Bitter Feast

Revenge is a dish best served cold. Bitter Feast embraces this idea whole-heartedly. Unfortunately I happen to like my food with a bit of spice and variety. Director Joe Maggio has a game cast, a unique hook and a sharp eye. All these strengths come together to give us a tale of culinary horror that is often troubling but never truly compelling.

As the film opens, we find that Chef Peter Grey (James Le Gros) is not in a good mood. He is having trouble living up to the first half of his title as Celebrity Chef. He must endure product placement, marketing strategies and annoyingly perky co-workers when all he wants to do is cook. When he hears that his TV show may be canceled soon, he retreats to his restaurant only to find worse news waiting there. What should be a bustling display of gastronomic splendor is as quiet as a morgue. It seems fitting since his culinary career has freshly expired. This is all thanks to a single withering review by food blogger J.T. Franks (Joshua Leonard) which costs Grey his adoring audience and his restaurant.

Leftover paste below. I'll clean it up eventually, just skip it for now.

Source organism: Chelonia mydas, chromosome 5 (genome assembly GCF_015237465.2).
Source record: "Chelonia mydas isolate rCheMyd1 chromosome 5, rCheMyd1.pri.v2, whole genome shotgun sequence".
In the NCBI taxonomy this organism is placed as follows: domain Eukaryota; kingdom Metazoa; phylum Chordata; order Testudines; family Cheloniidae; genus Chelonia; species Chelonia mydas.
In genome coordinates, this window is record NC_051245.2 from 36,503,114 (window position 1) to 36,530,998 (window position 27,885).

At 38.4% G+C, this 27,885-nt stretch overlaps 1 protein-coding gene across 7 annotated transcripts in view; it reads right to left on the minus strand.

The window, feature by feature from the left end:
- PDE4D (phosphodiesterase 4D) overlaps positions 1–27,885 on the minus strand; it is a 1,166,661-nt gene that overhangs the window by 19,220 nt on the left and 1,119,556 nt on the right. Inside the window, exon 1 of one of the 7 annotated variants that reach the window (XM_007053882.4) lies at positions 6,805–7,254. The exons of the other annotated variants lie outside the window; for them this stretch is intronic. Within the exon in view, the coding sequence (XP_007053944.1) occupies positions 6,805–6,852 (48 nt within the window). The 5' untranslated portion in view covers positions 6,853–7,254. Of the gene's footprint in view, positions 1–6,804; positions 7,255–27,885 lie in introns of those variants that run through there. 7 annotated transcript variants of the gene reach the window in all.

Grey heads to his house in the countryside and hatches a plan over one of his elaborate single-serving meals. Before you know it, Franks has been drugged and chained up in Grey's basement. What follows is a most unusual form of torture. Grey wants to teach Franks a lesson by making him eat his words. He makes Franks perform tasks like preparing a perfect over-easy egg (no runny yolks here) or cooking a steak medium-rare. When Franks inevitably fails (cooking in handcuffs under duress will do that), Grey punishes him with starvation and worse. What's worse, you ask? How about a frying pan to the face or some cutlery through one's hand? Grey's mistreatment of Franks and a parallel investigation by Mrs. Franks (Amy Seimetz) and her plucky P.I. (Larry Fessenden) takes the film to its poetic finish.

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